Reading Room

At Livermore Lab: Reflections of a Citizen Weapons Inspector

from Tri-Valley CAREs' April 1998 newsletter, Citizen's Watch

This is a first person account of the events of March 26, 1998, by Tri-Valley CAREs' member Stephanie Ericson, adapted from the Cal State University "Pioneer." (NOTE: longer, more detailed version available on request)

The morning news report announced that UN inspectors had been treated with courtesy and cooperation as they scoured one of Saddam Hussein's huge presidential palace compounds for evidence of chemical or biological weapons. As I rode toward Livermore, I knew that the nuclear weapons lab there was unlikely to afford me the same cooperation.

I was one of 30 members of a "citizen verification team" gathering at the Livermore Laboratory to look for evidence that the Lab was designing new nuclear weapons. Of course, we didn't really need to go inside the sprawling one-and-half-square-mile complex to know the answer.

Since 1952, when Livermore Lab was established, its mission has been to advance nuclear weapons science. While the world may have changed with the end of the Cold War, the mission of the Lab has not.

But I and other Bay Area anti-nuclear activists wanted to make a point. In our eyes, the virtuous posturing of the U.S. government toward Iraq over the possibility that it might be secretly continuing chemical and biological weapons programs was hypocritical. After all, what country first developed weapons of mass destruction? And used them? Moreover, who is still dragging its feet about negotiating with other nuclear nations toward the elimination of nuclear weapons, as it is committed to doing in an international treaty against nuclear proliferation? The answer, of course, is the United States.

Last month, during the crisis over Iraqi weapons inspections, a group of Canadians attempted a similar inspection of the Bangor Trident Submarine Base in Washington State. They sought to "illustrate the paradoxical behavior by nuclear weapons states ... threatening military force to ensure that a Third World Country has no weapons of mass destruction." This imaginative action caught our attention. So, in coordination with activists in New Mexico, we decided to simultaneously "inspect" the two U.S. nuclear weapons design labs.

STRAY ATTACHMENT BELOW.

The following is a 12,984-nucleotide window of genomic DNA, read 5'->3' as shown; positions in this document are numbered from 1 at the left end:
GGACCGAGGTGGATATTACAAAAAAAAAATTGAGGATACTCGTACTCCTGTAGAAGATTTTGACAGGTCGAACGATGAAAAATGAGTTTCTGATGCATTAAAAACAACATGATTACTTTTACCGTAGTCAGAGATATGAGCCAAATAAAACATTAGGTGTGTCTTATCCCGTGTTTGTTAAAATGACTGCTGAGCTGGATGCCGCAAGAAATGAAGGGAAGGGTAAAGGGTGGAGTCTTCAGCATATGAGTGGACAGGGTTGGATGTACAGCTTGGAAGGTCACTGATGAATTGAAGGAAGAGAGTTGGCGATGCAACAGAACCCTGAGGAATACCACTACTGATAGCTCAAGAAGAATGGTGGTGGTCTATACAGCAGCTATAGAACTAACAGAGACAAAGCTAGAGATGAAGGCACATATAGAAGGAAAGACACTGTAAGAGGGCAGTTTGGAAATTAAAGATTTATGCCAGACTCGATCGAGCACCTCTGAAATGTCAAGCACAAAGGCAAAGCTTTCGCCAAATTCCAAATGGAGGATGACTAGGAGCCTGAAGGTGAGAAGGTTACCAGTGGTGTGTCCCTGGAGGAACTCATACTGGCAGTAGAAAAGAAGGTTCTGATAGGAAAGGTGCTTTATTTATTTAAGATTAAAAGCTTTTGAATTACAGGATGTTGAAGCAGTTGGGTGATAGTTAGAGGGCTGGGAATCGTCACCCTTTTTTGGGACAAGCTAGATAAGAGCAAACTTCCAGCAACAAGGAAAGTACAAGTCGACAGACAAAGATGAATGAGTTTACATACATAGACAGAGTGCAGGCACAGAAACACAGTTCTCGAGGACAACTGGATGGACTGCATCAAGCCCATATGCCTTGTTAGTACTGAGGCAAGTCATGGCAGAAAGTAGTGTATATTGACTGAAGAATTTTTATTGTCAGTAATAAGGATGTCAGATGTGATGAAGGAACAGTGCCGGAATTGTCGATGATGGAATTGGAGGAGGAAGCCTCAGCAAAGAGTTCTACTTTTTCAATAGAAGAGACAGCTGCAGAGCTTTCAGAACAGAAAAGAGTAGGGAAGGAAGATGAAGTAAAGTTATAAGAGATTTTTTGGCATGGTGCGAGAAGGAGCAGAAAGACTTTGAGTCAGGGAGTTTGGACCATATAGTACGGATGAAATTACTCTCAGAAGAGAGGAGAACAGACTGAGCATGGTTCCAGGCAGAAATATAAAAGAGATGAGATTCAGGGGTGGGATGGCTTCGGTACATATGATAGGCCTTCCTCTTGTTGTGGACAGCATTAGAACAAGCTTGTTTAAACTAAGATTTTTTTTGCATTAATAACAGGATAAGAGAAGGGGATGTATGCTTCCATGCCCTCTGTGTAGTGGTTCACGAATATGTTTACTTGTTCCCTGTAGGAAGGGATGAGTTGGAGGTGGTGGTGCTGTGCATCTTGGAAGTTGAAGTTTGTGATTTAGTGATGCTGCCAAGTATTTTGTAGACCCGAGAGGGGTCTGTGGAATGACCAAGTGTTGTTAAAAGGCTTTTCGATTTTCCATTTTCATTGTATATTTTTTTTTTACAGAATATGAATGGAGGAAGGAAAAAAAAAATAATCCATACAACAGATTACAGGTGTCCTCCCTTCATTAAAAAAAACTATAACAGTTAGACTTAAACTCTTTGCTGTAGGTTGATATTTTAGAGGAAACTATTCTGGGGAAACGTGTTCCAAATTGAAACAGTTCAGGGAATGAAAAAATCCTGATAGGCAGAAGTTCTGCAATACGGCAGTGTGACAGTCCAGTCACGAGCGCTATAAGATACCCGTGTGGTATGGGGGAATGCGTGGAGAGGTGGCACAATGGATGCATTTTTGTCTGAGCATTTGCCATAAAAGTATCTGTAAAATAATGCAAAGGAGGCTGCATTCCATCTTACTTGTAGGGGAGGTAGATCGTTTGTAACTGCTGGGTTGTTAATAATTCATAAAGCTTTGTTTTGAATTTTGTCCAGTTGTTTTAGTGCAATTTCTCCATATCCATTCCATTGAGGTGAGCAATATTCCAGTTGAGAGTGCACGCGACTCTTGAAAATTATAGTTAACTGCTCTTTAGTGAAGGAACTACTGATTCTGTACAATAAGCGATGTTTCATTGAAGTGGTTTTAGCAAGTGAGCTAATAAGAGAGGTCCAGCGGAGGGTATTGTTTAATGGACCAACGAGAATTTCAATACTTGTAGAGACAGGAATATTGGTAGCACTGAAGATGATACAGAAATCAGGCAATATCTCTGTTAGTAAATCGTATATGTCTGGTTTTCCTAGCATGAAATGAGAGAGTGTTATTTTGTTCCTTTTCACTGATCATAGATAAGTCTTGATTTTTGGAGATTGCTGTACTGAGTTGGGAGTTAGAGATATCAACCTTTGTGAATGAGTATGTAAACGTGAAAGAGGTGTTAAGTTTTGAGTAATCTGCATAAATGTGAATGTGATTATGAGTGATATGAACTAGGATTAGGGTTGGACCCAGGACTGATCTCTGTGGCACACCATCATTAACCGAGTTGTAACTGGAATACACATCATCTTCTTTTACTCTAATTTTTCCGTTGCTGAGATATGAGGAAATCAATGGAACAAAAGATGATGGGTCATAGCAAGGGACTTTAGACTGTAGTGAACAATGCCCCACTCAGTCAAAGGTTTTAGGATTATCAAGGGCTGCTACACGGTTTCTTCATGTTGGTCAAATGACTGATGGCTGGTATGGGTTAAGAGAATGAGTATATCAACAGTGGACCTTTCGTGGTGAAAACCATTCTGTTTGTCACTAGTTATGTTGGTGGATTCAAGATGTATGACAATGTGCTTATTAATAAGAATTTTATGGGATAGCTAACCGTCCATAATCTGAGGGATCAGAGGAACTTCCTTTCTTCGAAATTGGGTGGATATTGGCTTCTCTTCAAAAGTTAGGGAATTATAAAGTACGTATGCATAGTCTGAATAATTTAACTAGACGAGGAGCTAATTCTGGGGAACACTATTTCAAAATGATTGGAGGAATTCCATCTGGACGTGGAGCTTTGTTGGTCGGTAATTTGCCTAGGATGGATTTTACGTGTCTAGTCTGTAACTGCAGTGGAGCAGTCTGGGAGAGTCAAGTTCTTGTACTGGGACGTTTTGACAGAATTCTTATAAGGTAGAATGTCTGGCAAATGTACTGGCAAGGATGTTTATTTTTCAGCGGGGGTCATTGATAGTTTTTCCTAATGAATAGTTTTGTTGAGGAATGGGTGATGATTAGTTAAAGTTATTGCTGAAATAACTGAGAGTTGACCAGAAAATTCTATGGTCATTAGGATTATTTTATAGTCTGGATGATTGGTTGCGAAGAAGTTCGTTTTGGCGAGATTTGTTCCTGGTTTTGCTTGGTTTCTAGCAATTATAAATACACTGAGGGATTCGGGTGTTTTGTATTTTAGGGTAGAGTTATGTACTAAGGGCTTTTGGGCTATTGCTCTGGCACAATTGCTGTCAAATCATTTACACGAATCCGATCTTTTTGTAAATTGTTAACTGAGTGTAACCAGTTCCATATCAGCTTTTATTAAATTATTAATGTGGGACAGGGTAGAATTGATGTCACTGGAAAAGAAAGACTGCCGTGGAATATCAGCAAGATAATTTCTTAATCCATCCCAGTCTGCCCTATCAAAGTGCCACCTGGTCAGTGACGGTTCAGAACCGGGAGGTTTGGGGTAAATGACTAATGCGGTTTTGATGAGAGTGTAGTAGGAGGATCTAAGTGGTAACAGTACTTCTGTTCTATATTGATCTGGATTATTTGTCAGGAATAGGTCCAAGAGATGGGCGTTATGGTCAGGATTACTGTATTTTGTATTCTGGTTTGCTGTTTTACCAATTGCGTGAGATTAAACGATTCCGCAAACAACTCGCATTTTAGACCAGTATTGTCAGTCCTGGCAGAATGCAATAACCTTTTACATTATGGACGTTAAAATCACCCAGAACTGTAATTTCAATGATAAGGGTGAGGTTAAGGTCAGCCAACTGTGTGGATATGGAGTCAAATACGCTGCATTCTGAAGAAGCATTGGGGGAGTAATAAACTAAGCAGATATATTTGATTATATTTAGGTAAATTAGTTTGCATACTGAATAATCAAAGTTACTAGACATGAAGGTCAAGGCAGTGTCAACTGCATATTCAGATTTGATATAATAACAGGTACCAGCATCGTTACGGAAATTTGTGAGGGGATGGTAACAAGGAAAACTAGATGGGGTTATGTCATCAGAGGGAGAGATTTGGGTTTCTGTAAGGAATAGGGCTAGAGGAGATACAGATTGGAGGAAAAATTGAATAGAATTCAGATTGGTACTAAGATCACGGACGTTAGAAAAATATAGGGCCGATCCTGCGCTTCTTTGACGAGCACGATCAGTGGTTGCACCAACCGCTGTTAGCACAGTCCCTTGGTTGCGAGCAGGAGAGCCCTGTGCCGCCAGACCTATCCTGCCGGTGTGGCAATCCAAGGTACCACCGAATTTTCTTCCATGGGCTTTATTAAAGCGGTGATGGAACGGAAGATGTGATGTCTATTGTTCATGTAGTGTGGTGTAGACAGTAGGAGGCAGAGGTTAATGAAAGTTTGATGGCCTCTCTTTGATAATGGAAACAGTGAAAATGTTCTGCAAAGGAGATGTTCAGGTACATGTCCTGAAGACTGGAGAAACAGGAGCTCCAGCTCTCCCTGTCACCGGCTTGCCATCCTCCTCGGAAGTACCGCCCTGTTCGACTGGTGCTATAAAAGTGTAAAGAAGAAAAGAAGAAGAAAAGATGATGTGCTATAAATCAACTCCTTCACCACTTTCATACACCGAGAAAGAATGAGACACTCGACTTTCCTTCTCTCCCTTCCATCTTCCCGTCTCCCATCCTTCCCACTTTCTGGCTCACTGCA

Some of us donned white lab coats and sported powder blue berets with the UN insignia. Waving small UN flags in the brisk chill wind, we followed a simulated UN van and assembled across the street from the Livermore Lab's main gate. Former Los Alamos nuclear weapons designer Dr. Ted Taylor was "lead inspector."

"It troubles me more deeply than I can express that my country is prepared under some conditions to commit mass murder with nuclear weapons that I unfortunately, years ago, had a significant hand in bringing into being," said Taylor, who presently argues for the abolition of all nuclear weapons. "Having led the world into the nuclear age, we must now promptly lead it out," he concluded.

Taylor worries that continued nuclear weapons development may lead to pure fusion bombs, in which plutonium and highly enriched uranium reactions are no longer necessary to trigger hydrogen bombs. If that happens, it will be impossible to control nuclear proliferation, he said.

It was time for the team to collect "evidence." We were reminded that plutonium had been found in a nearby park several years ago and someone handed out "test tubes" for sampling soil. The glass jars were labeled "Hazardous - radioactive materials." I smiled as a friend pointed to the handwritten inscription on the lid of one: "Peach jam, 1997, Molly."

At the gate, we approached Laboratory officials flanked by a row of police in riot gear. "Access has been denied," was the predictable response. This included areas normally open to the public. We dispersed to perform our assigned tasks along the Lab's perimeter. I was to "lead" an investigation of the tritium (radioactive hydrogen) and plutonium buildings.

I looked through the fence at the twin white tritium towers and recalled that over the years, they had spewed forth huge amounts of tritium-equivalent to three quarters of the radioactivity dumped by the atomic bomb on Hiroshima. The health effects from these and other emissions on the community are not yet known. I didn't tarry long, however. Besides being thoroughly chilled by this time, I was anxious to get to a meeting with the state health department about the plutonium in that park... and maybe elsewhere.

But we vowed to return, bringing greater numbers with us each time. By building upon a growing global citizen's movement dedicated to abolishing nuclear weapons, we believe we can leave a safer world to our children and grandchildren.

Marylia Kelley Tri-Valley CAREs (Communities Against a Radioactive Environment)
Peace - Justice - Environment since 1983
5720 East Ave. #116, Livermore, CA USA 94550
(510) 443-7148 - phone
(510) 443-0177 - fax